Pick the following link to access the Student progress policy webpage

Cover Sheet for Submissions
You must complete a submission cover sheet for every piece of submitted work. This signed sheet acknowledges
that you are aware of the plagiarism implications.
Pick the following link for Cover sheet for submission of works. For work submitted via Blackboard an e-submission declaration is embedded in the submission process and a hard copy of a submission cover sheet is not required.

Special Consideration Policy, Late Submission & Extensions
All assessment tasks are required to be completed to a satisfactory level.
If you are unable to complete any piece of assessment by the due date, you will need to apply for an extension.
Pick the following link for details on applying for Special consideration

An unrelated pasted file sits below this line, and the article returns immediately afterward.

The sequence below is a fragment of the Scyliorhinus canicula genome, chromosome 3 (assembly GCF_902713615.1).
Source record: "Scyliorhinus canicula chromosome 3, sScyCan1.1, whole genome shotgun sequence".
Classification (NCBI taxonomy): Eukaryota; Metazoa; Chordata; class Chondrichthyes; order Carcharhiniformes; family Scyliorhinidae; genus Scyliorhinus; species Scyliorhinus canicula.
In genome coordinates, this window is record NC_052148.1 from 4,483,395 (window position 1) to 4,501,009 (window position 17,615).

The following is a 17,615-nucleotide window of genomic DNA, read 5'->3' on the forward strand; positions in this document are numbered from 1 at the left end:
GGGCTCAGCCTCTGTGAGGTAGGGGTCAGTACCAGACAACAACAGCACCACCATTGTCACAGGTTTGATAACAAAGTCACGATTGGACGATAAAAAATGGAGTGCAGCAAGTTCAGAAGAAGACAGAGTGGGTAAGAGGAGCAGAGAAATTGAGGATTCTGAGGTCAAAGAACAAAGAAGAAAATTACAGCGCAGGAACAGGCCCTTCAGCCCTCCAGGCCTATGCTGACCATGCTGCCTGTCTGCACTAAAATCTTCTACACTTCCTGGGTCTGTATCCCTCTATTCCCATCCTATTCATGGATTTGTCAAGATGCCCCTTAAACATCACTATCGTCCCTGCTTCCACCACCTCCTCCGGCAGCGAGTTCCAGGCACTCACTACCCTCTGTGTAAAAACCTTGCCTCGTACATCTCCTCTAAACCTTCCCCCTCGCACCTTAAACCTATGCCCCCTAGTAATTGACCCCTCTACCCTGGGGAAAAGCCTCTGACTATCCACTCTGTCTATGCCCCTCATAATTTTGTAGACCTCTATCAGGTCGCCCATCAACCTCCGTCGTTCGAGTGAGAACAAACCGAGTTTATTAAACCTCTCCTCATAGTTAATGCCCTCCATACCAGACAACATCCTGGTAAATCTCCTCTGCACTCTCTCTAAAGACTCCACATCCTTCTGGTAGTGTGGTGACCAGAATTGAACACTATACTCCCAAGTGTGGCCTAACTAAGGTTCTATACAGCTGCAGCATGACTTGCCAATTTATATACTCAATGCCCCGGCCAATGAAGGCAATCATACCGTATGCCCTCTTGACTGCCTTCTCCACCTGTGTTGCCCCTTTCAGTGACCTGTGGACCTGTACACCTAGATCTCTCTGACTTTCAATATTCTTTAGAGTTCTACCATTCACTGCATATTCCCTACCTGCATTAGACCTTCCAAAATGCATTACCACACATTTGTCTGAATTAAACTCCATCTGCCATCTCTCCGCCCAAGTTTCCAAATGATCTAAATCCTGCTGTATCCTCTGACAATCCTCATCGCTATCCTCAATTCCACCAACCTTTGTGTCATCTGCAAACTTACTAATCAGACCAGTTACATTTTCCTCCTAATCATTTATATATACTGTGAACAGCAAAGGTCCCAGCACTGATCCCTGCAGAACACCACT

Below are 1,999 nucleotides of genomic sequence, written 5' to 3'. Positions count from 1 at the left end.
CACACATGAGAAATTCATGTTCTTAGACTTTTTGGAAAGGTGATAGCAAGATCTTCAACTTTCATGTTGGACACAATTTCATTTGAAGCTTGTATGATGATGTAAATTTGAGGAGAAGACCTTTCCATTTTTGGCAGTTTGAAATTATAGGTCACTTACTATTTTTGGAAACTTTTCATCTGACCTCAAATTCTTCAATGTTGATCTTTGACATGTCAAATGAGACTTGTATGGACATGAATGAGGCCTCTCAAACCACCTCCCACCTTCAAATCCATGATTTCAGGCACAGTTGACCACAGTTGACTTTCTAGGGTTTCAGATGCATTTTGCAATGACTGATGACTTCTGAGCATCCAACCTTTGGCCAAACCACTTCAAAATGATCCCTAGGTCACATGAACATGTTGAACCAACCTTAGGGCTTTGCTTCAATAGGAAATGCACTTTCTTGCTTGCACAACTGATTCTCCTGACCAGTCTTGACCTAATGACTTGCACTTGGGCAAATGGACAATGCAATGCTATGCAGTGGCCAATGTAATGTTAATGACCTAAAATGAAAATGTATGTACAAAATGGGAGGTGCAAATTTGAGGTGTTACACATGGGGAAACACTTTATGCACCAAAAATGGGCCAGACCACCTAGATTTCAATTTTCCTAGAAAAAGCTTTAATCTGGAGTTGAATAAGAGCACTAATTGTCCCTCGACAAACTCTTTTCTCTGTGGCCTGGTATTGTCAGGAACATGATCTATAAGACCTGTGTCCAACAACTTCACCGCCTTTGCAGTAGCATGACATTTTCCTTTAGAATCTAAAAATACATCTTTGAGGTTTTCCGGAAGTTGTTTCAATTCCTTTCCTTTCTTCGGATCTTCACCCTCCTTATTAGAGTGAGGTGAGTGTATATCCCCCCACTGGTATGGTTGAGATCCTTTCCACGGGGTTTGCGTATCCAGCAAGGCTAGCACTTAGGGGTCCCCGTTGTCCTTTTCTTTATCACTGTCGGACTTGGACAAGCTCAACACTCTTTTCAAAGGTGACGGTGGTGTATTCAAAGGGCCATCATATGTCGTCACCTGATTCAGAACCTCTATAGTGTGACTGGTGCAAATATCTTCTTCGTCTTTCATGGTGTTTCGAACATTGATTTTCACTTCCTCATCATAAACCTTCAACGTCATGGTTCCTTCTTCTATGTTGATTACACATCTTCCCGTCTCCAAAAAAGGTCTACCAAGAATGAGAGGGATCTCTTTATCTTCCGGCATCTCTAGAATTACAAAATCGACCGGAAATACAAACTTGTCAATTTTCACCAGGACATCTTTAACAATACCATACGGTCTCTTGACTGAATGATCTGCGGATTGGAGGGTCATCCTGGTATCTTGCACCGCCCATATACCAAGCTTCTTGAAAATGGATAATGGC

Any student seeking an extension, should aim at doing so a minimum of 2 days before the deadline. Work submitted late and without an extension at any point will incur late penalties in accordance with university policy.
If you require an extension you must complete an extension form with evidence supporting your application and hand this to your instructor. Further links - Application for extension of time

On Time Submission and Impact of Late Submission
On time submission is an important factor in your assessment. Employability skills are embedded in all courses and these include Planning & Organising and Self-management. For this reason, late work impacts on your overall grade for each assessment task.
The following adjustments for late submission will be made: Grades will be reduced by 10% for each day (or part thereof), for the first two days. If submissions are three days or more late, the work will only be assessed as a pass or fail – it will not be graded. Submissions seven days or more late should still be handed in, however they will not be assessed and will be kept as a record only.

Academic Integrity and Plagiarism
RMIT University has a strict policy on plagiarism and academic integrity.
Pick the following link for more information Academic Integrity

Course Overview: Access Course Overview